Surgery is indicated in mycetoma for localized lesions and for better response to medical treatment in patients with massive disease. The surgical options range from wide local, repeated bulking excisions to amputations. Localised eumycetoma lesions are amenable to surgical excision; however recurrence after surgery alone is high but it may be reduced with adjuvant medical treatment.
Amputation is indicated in advanced mycetoma not responding to medical treatment with severe secondary bacterial infection, and it can be a life-saving procedure. The amputation rate ranges from 10–25% in most series.
In underdeveloped countries, amputation is a serious social stigma and it has many social and economic impacts on the individuals and community. In most endemic areas, the artificial prosthesis is not available and if it is available it is locally made and of poor quality. Most of the amputees loss their jobs and become dependent on other members of the family.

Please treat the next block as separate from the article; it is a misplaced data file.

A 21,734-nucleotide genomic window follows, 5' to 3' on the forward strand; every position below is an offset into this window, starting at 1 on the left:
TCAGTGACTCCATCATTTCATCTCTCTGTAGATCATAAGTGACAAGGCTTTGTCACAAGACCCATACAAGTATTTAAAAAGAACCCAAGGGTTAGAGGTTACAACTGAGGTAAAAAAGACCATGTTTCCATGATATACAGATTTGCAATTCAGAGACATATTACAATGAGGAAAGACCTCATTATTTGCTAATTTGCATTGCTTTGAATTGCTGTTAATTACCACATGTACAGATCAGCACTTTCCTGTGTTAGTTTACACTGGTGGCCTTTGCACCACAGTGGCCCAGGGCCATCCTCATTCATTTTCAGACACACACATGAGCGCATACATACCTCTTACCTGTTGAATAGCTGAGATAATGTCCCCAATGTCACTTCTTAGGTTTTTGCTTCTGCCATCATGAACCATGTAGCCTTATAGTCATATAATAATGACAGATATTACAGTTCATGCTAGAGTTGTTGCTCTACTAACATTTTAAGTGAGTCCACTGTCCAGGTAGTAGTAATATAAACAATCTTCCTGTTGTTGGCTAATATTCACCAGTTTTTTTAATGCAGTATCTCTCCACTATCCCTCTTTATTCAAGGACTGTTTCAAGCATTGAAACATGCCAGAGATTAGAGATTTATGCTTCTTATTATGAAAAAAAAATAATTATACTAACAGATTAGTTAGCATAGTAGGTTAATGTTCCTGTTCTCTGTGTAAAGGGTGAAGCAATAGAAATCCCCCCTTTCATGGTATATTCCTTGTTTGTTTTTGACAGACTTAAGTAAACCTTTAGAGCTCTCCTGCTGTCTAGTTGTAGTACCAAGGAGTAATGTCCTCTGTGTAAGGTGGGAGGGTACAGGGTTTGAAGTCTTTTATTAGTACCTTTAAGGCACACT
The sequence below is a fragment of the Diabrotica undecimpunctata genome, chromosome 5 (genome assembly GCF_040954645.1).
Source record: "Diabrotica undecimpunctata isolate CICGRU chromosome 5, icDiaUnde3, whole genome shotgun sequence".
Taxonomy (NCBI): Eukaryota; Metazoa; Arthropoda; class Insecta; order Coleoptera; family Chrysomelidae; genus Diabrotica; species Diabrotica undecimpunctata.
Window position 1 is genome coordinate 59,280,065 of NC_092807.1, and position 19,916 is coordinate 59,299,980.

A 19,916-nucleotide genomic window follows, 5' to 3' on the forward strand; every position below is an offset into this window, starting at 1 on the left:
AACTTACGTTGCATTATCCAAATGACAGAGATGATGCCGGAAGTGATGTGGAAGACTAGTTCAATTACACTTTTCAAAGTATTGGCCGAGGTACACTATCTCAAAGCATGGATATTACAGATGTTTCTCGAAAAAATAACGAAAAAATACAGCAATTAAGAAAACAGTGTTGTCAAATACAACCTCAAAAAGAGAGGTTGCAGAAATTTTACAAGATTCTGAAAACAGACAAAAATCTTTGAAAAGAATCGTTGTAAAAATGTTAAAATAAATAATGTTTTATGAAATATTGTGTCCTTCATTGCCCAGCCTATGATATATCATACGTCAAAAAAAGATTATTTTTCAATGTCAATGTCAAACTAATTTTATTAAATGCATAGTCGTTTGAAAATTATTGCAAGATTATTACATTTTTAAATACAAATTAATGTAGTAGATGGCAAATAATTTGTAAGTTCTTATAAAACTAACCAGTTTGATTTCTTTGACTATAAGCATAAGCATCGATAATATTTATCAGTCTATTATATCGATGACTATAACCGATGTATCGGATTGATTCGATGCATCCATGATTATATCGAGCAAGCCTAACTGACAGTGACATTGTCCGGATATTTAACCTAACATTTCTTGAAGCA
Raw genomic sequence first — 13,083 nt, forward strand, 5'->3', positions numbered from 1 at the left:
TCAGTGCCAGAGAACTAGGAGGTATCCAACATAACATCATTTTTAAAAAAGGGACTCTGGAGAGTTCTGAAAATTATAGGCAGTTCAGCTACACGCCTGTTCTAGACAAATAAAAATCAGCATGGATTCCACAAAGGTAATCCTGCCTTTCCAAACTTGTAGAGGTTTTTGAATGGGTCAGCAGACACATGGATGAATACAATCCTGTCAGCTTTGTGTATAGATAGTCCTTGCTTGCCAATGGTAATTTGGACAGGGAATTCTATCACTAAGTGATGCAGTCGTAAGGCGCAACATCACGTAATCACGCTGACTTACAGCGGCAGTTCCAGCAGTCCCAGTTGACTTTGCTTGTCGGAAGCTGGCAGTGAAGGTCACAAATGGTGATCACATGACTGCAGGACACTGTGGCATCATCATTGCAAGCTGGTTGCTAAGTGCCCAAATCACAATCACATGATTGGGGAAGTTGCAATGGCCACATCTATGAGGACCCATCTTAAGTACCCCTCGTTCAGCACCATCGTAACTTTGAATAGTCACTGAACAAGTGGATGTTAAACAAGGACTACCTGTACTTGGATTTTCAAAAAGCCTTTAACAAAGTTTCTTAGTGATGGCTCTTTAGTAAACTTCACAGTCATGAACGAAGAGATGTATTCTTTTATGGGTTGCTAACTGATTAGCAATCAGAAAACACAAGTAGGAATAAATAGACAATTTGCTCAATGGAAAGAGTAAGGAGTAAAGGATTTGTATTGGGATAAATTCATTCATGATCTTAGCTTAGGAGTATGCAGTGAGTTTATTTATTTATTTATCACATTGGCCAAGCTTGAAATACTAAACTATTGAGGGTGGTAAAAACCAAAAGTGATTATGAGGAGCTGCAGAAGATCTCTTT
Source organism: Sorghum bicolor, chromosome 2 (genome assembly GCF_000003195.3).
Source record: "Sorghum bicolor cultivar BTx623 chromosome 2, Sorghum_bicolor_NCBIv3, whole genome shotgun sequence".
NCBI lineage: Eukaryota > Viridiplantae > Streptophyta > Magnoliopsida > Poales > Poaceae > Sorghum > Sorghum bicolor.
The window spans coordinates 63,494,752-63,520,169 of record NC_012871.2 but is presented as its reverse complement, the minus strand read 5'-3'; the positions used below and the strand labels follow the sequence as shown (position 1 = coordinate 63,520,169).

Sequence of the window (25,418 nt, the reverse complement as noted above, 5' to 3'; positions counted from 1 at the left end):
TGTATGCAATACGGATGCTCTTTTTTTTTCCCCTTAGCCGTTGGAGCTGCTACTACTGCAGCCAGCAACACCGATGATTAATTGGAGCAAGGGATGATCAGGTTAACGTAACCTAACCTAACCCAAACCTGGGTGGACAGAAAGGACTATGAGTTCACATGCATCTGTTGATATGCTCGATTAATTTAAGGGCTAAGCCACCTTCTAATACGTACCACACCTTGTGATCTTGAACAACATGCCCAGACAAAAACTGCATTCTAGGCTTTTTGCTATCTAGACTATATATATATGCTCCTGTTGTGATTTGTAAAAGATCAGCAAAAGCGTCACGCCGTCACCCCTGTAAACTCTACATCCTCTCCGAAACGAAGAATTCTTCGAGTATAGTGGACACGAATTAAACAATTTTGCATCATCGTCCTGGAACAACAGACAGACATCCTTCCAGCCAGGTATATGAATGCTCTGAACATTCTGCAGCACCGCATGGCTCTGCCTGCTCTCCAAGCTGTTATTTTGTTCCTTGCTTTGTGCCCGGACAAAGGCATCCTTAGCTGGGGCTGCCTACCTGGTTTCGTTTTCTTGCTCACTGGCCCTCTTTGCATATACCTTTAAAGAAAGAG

Diagnostic surgical procedures are indicated to obtain tissue biopsy for histo- and immunohisto-chemical studies, and grains for microbiological identification.
Local anesthesia is contra-indicated as the disease extending along tissue planes is unpredictable. A bloodless operative field using a tourniquet is mandatory to identify the lesion margins to avoid bursting it, which can facilitate local disease spread, which is an important cause of recurrence.
The postoperative recurrence rate varies from 25 to 50%, and this can be local or distant at the regional lymph nodes. This could be due to the disease biology and behavior, inadequate surgical excision due to the use of local anesthesia and lack of surgical experience and drug compliance due to various reasons.